10 Replies Latest reply on Sep 24, 2009 10:03 PM by 843789

    extending Collections - ArrayList\Set

    843789
      hi all!
      i have an issue concerning "software design".
      sometimes i find myself creating a class where i have only one variable which is a Collection.here ill take an ArrayList for example.
      then the only work i do in the class, is on this ArrayList.
      so i find myself extending the class with arraylist:
      class AClass extends ArrayList<T> {
      }
      is that the way of doing it? should i extend an ArrayList in such a case?

      lets take a more specific example.
      i have a class DataReader to read data out of given file. the class reads the file only once, and get the data as an ArrayList<String[]>. the class uses one method loadFile(String filename);
      public class DataReader extends ArrayList<String[]>{
      //declare some constants neede for the file reading
      public DataReader(){
      }
      public void readFile(String filename){
      //reading the file
      String[] tempLine; //each line is String[] type 
      this.add(tempLine);//adding the line for the arraylist
      }
      }
      thats it. i use a DataReader object inside DataBaseClass, to read the data and then transfer it inside the DataBaseClass.
      so here it seems better to extend the ArrayList.
      what do you think?

      Thanks!
        • 1. Re: extending Collections - ArrayList\Set
          843789
          Very rarely do you want to extend ArrayList (or any Collection implementation at all) like this.

          Because if your class does something other than being a Collection, then it should not be a collection but have a collection instead.

          In your specific example, I'd ask this design-question:

          What is the DataReader? Is it the thing that reads the data or is it the data that is being read? Is it both? If it's both, then you are clearly violating the [single-responsibility principle|http://en.wikipedia.org/wiki/Single_responsibility_principle].

          The DataReader should return a List from some method, not implement List.
          • 2. Re: extending Collections - ArrayList\Set
            843789
            JoachimSauer wrote:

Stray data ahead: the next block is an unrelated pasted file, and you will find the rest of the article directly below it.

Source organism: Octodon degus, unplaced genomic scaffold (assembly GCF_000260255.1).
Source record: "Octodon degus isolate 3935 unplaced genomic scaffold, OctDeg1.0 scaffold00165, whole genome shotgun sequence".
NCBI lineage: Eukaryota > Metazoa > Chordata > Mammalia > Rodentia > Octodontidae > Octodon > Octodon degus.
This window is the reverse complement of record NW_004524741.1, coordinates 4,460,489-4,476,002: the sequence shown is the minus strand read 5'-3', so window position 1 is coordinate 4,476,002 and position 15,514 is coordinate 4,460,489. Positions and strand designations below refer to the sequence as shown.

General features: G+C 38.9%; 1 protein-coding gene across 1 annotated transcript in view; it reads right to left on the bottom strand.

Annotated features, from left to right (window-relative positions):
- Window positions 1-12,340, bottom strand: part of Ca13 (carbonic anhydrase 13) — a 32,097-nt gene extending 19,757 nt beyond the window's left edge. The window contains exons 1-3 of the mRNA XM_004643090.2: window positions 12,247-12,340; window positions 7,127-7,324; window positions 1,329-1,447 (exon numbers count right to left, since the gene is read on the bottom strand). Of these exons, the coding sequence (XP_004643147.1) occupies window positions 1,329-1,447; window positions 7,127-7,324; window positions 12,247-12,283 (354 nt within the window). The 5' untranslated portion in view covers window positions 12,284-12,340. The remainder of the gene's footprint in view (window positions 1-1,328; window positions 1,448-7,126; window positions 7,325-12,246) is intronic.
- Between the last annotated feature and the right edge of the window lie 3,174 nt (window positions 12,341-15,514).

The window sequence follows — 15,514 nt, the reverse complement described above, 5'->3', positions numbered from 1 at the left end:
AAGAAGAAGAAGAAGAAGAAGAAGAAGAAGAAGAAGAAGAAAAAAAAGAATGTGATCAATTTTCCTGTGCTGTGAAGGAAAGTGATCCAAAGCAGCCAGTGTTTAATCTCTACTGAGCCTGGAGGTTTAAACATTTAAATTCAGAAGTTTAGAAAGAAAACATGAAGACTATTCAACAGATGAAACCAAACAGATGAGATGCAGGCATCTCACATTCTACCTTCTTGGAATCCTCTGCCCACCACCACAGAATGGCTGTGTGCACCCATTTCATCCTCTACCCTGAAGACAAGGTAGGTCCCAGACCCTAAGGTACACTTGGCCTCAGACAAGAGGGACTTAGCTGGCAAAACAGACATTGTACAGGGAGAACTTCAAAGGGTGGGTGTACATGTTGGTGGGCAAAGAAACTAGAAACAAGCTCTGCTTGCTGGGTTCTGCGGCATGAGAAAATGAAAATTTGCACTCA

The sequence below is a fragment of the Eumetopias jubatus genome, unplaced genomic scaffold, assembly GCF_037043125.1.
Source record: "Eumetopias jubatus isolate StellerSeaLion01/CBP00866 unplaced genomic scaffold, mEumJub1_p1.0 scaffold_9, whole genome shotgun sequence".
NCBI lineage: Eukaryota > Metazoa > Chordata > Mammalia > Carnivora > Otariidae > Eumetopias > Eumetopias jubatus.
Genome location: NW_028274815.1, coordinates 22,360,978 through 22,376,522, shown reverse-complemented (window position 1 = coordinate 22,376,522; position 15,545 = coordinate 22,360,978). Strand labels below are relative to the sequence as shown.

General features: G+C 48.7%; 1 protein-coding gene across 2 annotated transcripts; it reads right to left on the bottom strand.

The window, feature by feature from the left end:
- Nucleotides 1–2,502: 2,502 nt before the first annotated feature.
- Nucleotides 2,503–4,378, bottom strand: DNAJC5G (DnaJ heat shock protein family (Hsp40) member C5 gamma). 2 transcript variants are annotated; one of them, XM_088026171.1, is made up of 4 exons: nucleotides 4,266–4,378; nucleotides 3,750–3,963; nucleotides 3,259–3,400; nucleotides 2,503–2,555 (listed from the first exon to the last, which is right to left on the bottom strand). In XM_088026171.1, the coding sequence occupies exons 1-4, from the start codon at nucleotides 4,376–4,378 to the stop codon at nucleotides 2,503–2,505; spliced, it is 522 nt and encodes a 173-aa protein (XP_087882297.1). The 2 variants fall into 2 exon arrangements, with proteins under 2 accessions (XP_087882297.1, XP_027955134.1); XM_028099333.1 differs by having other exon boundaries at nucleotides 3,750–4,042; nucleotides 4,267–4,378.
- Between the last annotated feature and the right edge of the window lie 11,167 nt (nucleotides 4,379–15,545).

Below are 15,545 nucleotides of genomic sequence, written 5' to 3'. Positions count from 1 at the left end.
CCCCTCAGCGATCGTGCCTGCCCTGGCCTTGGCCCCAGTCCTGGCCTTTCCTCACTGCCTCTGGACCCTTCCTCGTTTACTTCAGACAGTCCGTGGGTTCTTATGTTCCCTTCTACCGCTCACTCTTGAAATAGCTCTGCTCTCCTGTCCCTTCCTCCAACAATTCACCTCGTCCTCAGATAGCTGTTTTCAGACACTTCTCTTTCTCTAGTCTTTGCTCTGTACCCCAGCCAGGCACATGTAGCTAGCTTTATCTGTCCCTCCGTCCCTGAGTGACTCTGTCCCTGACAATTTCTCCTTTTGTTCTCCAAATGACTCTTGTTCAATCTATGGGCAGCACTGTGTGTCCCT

What is the DataReader? Is it the thing that reads the data or is it the data that is being read? Is it both? If it's both, then you are clearly violating the [single-responsibility principle|http://en.wikipedia.org/wiki/Single_responsibility_principle].
            Tell that to [java.util.Properties|http://java.sun.com/j2se/1.5.0/docs/api/java/util/Properties.html] :P.
            • 3. Re: extending Collections - ArrayList\Set
              843789
              endasil wrote:
              JoachimSauer wrote:
              What is the DataReader? Is it the thing that reads the data or is it the data that is being read? Is it both? If it's both, then you are clearly violating the [single-responsibility principle|http://en.wikipedia.org/wiki/Single_responsibility_principle].
              Tell that to [java.util.Properties|http://java.sun.com/j2se/1.5.0/docs/api/java/util/Properties.html] :P.
              Properties JavaDoc sayz:Since: JDK1.0
              That says it all, really ;-)
              • 4. Re: extending Collections - ArrayList\Set
                843789
                JoachimSauer wrote:
                endasil wrote:
                JoachimSauer wrote:
                What is the DataReader? Is it the thing that reads the data or is it the data that is being read? Is it both? If it's both, then you are clearly violating the [single-responsibility principle|http://en.wikipedia.org/wiki/Single_responsibility_principle].
                Tell that to [java.util.Properties|http://java.sun.com/j2se/1.5.0/docs/api/java/util/Properties.html] :P.
                Properties JavaDoc sayz:Since: JDK1.0
                That says it all, really ;-)
                Every software engineer that's ever worked on the JLS or Java platform must absolutely hate the requirement for backwards compatability. Especially prior to 1.2, when everything was still, for many intents and purposes, in a beta phase.
                • 5. Re: extending Collections - ArrayList\Set
                  843789
                  JoachimSauer wrote:
                  endasil wrote:
                  JoachimSauer wrote:
                  What is the DataReader? Is it the thing that reads the data or is it the data that is being read? Is it both? If it's both, then you are clearly violating the [single-responsibility principle|http://en.wikipedia.org/wiki/Single_responsibility_principle].
                  Tell that to [java.util.Properties|http://java.sun.com/j2se/1.5.0/docs/api/java/util/Properties.html] :P.
                  Properties JavaDoc sayz:Since: JDK1.0
                  That says it all, really ;-)
                  Though I also feel obliged to show:
                  storeToXML ...
                  Emits an XML document representing all of the properties contained in this table. ...
                  Since:
                  *1.5*
                  • 6. Re: extending Collections - ArrayList\Set
                    843789